Being the executor of your loved one's estate is a great honor -- but it can also be incredibly overwhelming. Other family members may all turn to you at once with their questions, requests and need for guidance. In addition, the responsibility of safeguarding the deceased's assets until probate is finished can seem daunting.
What can you do to keep the task from becoming too much to handle?
Take a realistic approach
Ask yourself if this is really too much responsibility given the circumstances of your current life.
When the deceased chose you as his or her executor, your circumstances may have been different. Maybe it was before you had children or maybe you've developed health problems since then. If your life is too chaotic or draining right now, consider declining to serve.
If you decline, the person named in the deceased's will as your alternative will be asked to serve. If there is no alternative choice, the probate judge will assign the task to someone else who steps forward or a professional.
Get support services
If you do decide to serve as executor, consider hiring some support services.
Legal and financial advice regarding an estate's disposition can make the probate process go much more smoothly -- and take some of the worry off your mind about tax compliance and other issues.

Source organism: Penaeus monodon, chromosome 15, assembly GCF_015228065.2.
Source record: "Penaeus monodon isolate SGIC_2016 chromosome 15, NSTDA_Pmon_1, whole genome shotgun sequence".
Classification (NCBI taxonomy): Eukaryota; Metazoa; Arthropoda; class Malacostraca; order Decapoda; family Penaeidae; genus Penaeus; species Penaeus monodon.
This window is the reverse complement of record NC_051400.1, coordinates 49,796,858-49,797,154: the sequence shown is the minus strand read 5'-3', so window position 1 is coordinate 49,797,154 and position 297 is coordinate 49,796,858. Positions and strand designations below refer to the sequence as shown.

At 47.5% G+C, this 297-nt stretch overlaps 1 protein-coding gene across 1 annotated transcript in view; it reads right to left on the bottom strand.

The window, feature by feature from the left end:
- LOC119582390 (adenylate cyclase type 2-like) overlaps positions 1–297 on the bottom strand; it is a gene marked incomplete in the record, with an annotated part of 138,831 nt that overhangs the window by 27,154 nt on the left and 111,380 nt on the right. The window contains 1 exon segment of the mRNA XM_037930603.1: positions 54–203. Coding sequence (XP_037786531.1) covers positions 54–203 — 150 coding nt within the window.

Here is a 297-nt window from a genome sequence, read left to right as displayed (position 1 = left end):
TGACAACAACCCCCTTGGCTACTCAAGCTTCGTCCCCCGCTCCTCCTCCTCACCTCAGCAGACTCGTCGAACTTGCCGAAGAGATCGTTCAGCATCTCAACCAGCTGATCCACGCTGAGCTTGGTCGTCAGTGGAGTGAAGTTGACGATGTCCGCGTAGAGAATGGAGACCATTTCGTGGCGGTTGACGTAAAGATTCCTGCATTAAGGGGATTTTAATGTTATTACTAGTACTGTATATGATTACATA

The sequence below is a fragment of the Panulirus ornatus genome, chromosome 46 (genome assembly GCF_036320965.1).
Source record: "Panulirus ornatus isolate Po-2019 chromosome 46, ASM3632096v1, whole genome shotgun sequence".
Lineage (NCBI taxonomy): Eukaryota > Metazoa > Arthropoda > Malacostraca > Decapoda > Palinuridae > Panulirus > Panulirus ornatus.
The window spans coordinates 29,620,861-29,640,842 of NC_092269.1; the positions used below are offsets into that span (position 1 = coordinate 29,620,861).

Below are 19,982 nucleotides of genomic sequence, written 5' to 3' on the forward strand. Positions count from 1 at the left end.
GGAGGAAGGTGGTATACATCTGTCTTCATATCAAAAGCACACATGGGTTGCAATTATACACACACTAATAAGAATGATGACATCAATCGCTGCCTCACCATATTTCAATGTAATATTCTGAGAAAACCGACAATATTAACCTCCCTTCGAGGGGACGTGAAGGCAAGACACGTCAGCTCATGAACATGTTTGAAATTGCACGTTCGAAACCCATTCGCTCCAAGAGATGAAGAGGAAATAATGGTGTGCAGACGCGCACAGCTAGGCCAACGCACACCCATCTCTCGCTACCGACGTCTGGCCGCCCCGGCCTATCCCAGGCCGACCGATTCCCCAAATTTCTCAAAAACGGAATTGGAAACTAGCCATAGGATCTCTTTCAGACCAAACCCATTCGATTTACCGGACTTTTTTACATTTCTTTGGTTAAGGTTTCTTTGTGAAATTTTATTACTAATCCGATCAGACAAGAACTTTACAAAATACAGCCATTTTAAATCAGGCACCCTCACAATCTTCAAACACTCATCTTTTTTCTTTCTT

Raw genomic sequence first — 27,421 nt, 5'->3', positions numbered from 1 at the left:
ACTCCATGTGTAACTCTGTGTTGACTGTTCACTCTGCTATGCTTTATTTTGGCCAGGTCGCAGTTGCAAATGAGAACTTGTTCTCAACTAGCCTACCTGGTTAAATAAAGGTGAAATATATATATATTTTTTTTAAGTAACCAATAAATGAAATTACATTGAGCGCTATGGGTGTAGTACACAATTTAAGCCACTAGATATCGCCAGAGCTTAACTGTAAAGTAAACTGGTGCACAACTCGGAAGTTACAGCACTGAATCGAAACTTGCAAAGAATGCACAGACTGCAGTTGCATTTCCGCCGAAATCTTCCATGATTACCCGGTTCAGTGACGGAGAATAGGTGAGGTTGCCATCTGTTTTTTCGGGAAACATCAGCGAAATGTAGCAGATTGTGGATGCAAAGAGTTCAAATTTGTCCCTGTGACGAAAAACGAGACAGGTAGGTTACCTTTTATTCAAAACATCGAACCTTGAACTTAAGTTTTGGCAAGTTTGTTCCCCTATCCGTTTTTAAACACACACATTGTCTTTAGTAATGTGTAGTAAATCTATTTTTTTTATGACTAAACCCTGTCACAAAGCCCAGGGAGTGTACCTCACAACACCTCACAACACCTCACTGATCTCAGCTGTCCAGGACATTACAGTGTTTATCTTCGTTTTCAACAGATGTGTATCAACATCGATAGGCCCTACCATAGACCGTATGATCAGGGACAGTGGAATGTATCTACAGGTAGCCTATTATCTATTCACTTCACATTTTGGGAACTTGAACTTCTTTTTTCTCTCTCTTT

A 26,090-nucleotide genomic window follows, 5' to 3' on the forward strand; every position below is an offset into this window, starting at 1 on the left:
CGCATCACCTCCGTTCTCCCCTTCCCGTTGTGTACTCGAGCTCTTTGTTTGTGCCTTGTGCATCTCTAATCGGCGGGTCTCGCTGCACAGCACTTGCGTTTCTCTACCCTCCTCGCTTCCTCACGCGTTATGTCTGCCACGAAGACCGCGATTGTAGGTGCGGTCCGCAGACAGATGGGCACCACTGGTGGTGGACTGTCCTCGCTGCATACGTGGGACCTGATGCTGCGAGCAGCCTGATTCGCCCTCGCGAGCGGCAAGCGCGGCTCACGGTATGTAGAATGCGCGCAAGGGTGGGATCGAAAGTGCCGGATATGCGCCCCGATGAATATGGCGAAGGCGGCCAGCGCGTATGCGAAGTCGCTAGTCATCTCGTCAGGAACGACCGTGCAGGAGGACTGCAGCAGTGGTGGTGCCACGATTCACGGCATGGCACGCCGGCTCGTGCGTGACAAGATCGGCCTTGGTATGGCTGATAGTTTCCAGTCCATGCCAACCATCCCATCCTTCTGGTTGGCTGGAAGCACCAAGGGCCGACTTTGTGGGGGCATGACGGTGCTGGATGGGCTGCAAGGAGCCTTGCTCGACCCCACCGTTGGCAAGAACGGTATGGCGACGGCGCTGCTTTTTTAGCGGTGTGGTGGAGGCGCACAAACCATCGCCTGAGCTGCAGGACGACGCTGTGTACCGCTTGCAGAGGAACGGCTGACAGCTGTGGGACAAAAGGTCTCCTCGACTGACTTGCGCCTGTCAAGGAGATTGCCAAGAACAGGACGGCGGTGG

Make a checklist of tasks
There are a number of basic tasks you need to do in order to properly handle an estate. A checklist is a great way to keep organized. Make sure that you do the following things:
- Secure the deceased's property: Make sure that you round up any car keys and change the locks on the house (if the deceased lived alone). Notify any banks involved so that the deceased's accounts are suspended.
- Locate the original will and other end-of-life documents: Hopefully, the deceased told you where to look. If not, you may have to go on a search.
- Apply for authorization from the court: You'll need the court's confirmation of your status as executor in order to legally file the deceased's tax returns, distribute his or her assets, close bank accounts and access social media accounts.
It's important to take your time during this process. While relatives may be pressing you to hurry up and distribute their inheritance, doing so prematurely is a big mistake.